A dozen babies wait for oxygen to arrive at a La Paz hospital, while time is running out before the desperation of those who keep them alive shortly after birth.
“The moment oxygen is suddenly taken away from them, they die,” said doctor Luis Bedregal, a neonatologist at the Women’s hospital, to a group of journalists on a visit to this center.
The twelve babies in intensive care they rest in the incubators while several nurses control the medical equipment that helps them maintain their new lives. The newborn unit is ready for 24 babies, but they already have 29 and the hospitals that could support them are collapsed.
Protests and road closures
Despair is palpable in his words as this doctor wonders what he will say to parents if a baby dies from lack of this medicinal oxygen. He will not sign the death certificate, but will call a coroner, “because this is murder,” he said.
The lack of supply is attributed to social protests that have had roads cut off for more than a week, before which the interim government decided to organize their transport by plane and with military convoys by road to distribute it throughout the country.
“It is a lie” that before these locks there would be a shortage, the doctor stressed, because health centers work in a network system that shares this medicinal element and some even generate it themselves, but need liquid oxygen as a basis.
The demand is now triple, in health centers and for patients at home, at the risk of even generating speculation.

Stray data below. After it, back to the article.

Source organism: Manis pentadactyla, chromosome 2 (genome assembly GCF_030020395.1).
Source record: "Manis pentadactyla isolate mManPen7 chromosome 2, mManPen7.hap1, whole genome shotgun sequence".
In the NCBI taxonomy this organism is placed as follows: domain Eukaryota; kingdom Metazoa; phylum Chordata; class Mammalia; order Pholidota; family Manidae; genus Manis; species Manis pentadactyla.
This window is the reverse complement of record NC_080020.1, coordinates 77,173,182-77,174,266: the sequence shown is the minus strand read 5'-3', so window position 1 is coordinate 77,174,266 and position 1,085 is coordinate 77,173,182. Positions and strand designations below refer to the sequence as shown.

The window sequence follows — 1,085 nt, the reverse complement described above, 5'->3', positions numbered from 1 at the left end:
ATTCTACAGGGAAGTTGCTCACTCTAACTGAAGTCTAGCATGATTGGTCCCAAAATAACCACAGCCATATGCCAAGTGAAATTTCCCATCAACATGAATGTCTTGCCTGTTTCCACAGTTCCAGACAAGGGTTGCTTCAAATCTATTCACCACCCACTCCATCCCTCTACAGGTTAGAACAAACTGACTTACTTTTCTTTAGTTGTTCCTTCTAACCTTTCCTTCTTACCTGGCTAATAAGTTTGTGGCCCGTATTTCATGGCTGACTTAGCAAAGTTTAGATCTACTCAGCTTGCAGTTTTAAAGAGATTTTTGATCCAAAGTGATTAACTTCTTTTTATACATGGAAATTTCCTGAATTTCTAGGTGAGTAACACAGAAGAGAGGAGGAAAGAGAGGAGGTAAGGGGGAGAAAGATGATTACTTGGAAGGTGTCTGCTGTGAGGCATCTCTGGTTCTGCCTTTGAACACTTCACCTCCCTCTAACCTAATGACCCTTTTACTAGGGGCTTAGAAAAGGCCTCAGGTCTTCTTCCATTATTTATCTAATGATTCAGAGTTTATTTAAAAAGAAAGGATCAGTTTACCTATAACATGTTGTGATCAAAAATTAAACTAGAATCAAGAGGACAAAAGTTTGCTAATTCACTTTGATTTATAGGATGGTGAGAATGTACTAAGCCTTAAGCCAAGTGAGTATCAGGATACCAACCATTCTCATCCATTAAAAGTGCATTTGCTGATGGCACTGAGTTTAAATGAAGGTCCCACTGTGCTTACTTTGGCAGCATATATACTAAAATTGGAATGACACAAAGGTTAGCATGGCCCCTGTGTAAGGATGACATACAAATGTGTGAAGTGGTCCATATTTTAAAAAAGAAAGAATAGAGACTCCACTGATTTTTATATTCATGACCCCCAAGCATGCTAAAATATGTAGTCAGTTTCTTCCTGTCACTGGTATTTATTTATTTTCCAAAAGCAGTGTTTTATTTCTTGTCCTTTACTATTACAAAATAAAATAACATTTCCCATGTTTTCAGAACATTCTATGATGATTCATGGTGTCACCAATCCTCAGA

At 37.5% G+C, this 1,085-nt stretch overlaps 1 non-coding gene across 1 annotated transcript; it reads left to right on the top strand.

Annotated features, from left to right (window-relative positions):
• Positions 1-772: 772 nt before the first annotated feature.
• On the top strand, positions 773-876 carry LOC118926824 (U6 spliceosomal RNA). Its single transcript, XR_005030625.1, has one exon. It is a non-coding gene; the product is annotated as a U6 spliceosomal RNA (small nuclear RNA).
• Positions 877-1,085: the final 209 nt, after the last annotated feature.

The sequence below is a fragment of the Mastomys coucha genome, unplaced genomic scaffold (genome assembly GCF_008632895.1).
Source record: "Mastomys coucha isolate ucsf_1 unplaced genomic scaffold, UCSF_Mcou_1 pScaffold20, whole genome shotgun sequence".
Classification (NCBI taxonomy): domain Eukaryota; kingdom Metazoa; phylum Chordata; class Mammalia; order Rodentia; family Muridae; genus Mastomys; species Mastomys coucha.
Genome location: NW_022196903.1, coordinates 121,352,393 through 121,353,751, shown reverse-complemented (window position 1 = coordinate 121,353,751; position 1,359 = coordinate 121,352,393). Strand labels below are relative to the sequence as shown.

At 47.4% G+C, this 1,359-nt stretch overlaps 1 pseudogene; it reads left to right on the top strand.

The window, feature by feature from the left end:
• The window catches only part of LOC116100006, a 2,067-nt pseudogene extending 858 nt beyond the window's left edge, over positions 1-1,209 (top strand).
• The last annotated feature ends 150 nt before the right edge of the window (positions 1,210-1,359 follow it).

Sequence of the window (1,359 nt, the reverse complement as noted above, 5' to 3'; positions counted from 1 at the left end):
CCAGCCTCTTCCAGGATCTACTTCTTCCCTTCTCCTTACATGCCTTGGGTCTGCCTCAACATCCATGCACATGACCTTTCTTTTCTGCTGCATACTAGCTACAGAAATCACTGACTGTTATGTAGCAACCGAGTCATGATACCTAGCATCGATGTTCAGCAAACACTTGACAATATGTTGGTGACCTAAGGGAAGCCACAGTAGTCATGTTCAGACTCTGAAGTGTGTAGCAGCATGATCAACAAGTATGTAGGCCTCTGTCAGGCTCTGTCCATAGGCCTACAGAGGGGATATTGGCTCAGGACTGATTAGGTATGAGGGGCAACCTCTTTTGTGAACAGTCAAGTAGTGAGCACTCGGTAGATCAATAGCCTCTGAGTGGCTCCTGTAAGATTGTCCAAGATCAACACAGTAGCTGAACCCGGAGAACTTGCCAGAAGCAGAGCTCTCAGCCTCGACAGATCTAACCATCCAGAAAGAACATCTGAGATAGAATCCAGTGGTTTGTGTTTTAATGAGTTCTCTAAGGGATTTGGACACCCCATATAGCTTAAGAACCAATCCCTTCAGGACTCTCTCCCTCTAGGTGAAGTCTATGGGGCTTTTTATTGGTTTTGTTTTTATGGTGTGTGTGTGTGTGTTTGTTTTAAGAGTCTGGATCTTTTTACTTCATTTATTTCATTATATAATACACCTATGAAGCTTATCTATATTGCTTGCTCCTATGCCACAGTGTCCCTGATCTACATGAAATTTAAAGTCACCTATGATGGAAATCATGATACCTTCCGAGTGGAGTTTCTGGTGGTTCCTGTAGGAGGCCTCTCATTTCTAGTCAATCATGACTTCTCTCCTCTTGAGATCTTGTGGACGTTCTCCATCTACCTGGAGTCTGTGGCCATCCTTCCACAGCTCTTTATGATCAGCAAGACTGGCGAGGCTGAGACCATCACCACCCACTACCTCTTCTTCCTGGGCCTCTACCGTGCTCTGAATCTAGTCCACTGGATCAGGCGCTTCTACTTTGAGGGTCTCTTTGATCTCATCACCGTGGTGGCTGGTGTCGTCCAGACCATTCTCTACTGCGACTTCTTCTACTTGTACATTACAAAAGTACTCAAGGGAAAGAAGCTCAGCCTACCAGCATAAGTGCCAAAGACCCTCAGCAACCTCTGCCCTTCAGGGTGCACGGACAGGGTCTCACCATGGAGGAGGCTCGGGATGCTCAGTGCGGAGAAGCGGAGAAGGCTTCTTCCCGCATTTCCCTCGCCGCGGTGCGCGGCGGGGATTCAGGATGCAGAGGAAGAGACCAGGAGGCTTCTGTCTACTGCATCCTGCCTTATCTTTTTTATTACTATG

Oxygen demand on the rise
Bedregal insisted on what many health workers in Bolivia denounce, who are working beyond their capacity, with saturated health centers and much fewer staff, because among these workers the risk of contagion is three times higher and many contracted COVID-19.
However, all who can, remain “at the bottom of the barrel”, even as in this case thanks to oxygen balloons that some people have donated. “We are very limited”, sentenced, “they will die in our hands, we won’t be able to do anything. “
The teven oxygen at the entrance of the hospital it marks zero, said the director of the center, Dr. Yuri Pérez, pointing to a meter. The reserve tubes next to it are not enough, but the tanks that recharge them do not know when they will be able to get around the blockages, Pérez lamented.
Health and social crisis
In addition to newborns, oxygen is vital in other units such as intensive care and “the demand everywhere is growing”, warned the director. The hospital is full, like many in Bolivia due to the increase in patients due to the COVID-19 pandemic, but with fewer personnel, as many colleagues contracted the new coronavirus.
The blockades have been going on since last week by groups that demand that the elections do not be delayed again, as happened in May, now from September to October.
The interim government denounces to the Prosecutor’s Office and the international community what it considers health attack, while the blockers deny that they impede the passage of personnel and sanitary supplies.